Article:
- Compose and recompose the photo till I am happy (focusing and exposure are already done so I can concentrate only on composition, the most important thing)
- If light has changed (typical of sunset/sunrise) go back to step #2 or step #1 if I want to focus on another subject
I could set Manual Focus using the menus however I prefer to use a switch, just quicker.
How sharp is the Panasonic Leica 12mm f/1.4
This is where the 12mm f/1.4 is a real winner and surely it is setting an high bar for any micro four thirds lens.
Let me explain.
Usually any lens, independently from the brand name , tends to reach 100% sharpness one or two stops above the minimal focal length. Only a few, unfortunately very expensive ones, are sharp across the full range.
The Panasonic 12mm gives some incredible results already at f/1.4, very sharp in the centre and slightly soft on the edge.
Add one stop and you won’t notice a difference in the sharpness between the center and the edge.
I could not notice any particular distortion, again quite impressive. It has to be said that Panasonic applies an in-camera distortion and correction algorithm to both JPG and RAW files.
As a side effect, I took few portraits during my trip and the images were so sharp that the faces were showing too many details (I mean some of the face imperfections LOL). That’s something easy to soft in post production, if needed of course.
This is indeed a great MFT portrait lens, but don’t get too close to the subject otherwise the lineaments may become a bit distorted (typical of equivalent focal length below 35mm).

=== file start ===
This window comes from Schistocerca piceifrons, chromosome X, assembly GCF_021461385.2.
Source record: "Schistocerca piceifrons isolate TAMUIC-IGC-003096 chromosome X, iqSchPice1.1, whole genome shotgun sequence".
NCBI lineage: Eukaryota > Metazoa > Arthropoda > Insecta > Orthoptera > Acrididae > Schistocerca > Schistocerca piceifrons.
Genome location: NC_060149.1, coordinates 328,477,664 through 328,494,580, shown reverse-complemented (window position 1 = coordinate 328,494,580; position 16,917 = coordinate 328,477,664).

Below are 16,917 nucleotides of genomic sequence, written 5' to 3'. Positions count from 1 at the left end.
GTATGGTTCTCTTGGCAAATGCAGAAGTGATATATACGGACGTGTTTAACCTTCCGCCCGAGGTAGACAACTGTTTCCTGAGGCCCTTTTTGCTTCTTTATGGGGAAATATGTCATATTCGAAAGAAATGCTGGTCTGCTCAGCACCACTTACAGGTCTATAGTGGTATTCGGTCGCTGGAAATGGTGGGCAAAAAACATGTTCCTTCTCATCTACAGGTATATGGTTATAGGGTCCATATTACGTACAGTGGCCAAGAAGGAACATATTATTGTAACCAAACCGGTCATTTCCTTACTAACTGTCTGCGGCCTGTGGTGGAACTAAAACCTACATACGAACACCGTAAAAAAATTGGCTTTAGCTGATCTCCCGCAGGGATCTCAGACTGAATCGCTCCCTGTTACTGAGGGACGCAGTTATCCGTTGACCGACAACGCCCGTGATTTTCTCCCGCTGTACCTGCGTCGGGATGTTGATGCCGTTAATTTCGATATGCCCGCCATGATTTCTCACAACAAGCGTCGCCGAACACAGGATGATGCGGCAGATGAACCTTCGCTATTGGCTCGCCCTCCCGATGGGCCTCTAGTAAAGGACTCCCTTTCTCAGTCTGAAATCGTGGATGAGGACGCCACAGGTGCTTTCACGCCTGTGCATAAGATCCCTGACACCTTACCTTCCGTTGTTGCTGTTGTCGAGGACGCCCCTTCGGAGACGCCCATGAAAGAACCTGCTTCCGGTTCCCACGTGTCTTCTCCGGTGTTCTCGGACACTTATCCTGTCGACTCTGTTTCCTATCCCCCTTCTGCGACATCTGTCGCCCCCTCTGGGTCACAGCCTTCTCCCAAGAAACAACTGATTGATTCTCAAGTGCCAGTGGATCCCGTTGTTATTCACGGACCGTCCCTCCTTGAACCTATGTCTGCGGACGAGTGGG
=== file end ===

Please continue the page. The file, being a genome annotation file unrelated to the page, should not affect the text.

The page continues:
If you are interested to check a 100% sample photo to verify the sharpness down to the pixel you may want to click here.
The equivalent focal length and aperture
This lens has an equivalent focal length to 24mm on a full frame sensor camera.
What does it mean?
The equivalent focal length is just a measure to identify the angle of view based on the lens and the sensor in your digital camera.
As the sensor size may be different in the cameras (full frame, APS-C, MFT, etc) we need a unique value to compare apples with apples.
There is an easy formula to obtain the equivalent focal length (EFL)
EFL = your Lens Focal Length x (Diagonal Distance on Full Frame Sensor/Diagonal Distance on your camera sensor)
The diagonal distance is calculated on the imaging area.
As an example, with our Panasonic Leica 12mm f/1.4 and the MFT Pamasonic GX8 camera we have:
EFL = 12mm x (43.27 / 21.6) = 24mm as we anticipated few rows above.
For a quick and easy calculation of the EFL just remember to multiply the focal length of your lens by:
- 1.5 if you have an APS-C sensor (or 1.6 if you have a Canon APS-C). In this case a 50mm lens would have the same angle of view of 75mm on a full frame sensor camera